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John William Polidori

John William Polidori (September 7, 1795 - August 24, 1821) is credited by some as the creator of the vampire genre of fantasy fiction. Polidori, the son of an Italian political émigré, was one of the first pupils at Ampleforth College[?]. He began his schooling in 1804 shortly after the monks, in exile from France, settled in the lodge of Anne Fairfax[?]'s chaplain in the Ampleforth Valley[?]. He went on from Ampleforth in 1810 to Edinburgh University, where he qualified as a doctor, and in 1816 entered Lord Byron's service as his personal physician.

In 1816, Doctor Polidori accompanied Byron on a trip through Europe. In Geneva, Switzerland, the pair met with Mary Wollstonecraft Shelley, and her husband Percy Bysshe Shelley, and their companion Clair Clairmont[?]. One night in June, after the company had read aloud from a collection of horror tales, Byron suggested that they each write a ghost story. Mary Shelley worked on a tale that would later evolve into Frankenstein. Byron wrote (and quickly abandoned) a fragment of a story, which Polidori used later as inspiration for his own tale.

Rather than use the crude, bestial vampire of folklore as a basis for his story, Polidori based his character on Byron. Polidori named the character "Lord Ruthven[?]" as a joke. The name was originally used in Lady Caroline Lamb's novel Glenarvon[?], in which a thinly-disguised Byron figure was also named Lord Ruthven. Polidori's Lord Ruthven was not only the first vampire in English fiction, but was the first fictional vampire in the form we recognize today---an aristocratic fiend who preyed among high society.

Polidori's story, The Vampyre[?], was published in the April 1819 issue of New Monthly Magazine[?]. Much to both his and Byron's chagrin, The Vampyre was released as a new work by Byron. Byron even released his own Fragment of a Novel[?] in an attempt to clear up the mess, but, for better or worse, The Vampyre continued to be attributed to him.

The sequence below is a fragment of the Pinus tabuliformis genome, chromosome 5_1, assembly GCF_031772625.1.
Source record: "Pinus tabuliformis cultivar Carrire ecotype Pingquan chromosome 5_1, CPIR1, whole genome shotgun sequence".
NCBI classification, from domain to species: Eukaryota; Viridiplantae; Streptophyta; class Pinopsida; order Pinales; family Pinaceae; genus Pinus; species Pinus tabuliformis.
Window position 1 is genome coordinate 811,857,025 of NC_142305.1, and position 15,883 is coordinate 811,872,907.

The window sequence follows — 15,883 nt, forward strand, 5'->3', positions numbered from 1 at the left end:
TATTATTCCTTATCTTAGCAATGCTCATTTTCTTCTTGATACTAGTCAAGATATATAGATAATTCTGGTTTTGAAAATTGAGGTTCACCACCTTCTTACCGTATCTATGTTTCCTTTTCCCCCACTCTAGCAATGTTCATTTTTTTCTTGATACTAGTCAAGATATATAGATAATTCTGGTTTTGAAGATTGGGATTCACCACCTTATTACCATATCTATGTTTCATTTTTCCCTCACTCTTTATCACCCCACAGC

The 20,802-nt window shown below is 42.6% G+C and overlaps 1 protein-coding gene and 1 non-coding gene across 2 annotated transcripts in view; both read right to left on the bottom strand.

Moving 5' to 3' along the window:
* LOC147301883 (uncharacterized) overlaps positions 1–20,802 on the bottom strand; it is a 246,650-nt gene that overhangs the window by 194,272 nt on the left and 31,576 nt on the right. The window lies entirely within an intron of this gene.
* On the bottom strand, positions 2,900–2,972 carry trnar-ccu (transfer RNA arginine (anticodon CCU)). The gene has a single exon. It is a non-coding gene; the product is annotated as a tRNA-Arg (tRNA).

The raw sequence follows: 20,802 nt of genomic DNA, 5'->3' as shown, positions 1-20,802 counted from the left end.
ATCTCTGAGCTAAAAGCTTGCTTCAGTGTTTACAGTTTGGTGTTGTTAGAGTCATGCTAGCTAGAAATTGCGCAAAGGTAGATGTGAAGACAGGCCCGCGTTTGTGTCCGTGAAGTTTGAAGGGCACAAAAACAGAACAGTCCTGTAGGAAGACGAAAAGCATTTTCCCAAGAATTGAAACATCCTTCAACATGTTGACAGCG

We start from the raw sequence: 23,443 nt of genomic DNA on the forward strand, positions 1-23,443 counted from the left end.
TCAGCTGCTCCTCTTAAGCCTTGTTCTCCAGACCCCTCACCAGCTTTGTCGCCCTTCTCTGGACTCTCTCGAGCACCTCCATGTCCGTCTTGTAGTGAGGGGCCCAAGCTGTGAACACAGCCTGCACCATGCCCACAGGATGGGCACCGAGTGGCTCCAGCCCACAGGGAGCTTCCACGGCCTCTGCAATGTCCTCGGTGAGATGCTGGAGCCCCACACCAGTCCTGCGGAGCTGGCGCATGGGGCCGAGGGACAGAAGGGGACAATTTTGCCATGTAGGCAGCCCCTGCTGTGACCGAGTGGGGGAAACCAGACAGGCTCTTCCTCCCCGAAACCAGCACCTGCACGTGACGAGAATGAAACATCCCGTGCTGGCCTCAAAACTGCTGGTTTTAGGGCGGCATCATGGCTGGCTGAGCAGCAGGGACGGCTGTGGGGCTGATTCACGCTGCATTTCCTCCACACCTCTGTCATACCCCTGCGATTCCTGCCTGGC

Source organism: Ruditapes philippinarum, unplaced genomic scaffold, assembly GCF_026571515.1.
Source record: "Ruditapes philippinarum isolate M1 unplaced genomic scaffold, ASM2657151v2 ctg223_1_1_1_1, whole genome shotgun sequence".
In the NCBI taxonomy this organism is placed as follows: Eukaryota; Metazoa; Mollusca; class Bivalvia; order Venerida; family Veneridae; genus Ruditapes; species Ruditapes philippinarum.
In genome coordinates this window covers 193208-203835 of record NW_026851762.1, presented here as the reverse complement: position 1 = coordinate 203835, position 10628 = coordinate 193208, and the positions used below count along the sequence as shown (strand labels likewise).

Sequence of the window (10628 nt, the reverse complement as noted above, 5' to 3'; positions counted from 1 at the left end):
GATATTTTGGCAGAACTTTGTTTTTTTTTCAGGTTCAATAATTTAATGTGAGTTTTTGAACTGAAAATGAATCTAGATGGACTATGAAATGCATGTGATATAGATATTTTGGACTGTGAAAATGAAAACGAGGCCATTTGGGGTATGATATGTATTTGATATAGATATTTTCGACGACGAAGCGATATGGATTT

Cruelly dismissed by Byron, Polidori returned to England, and in 1820 wrote to the Prior at Ampleforth; his letter is lost, but Prior Burgess' reply makes it clear that he considered Polidori, with his scandalous literary acquaintances, an unsuitable case for monastic profession. After writing an ambitious sacred poem, The Fall of the Angels[?], in 1821, Polidori, suffering from depression, died in mysterious circumstances, probably by self-administered poison, though the coroner's verdict was that he had perished "by the visitation of God".

Polidori's fate has been to be remembered only as a footnote in Romantic history. He might be better known had his sister not destroyed the journals he had been keeping during his travels with Byron. As well as being mid-wife to Frankenstein's monster, he was uncle to Dante Gabriel and Christina Rossetti.

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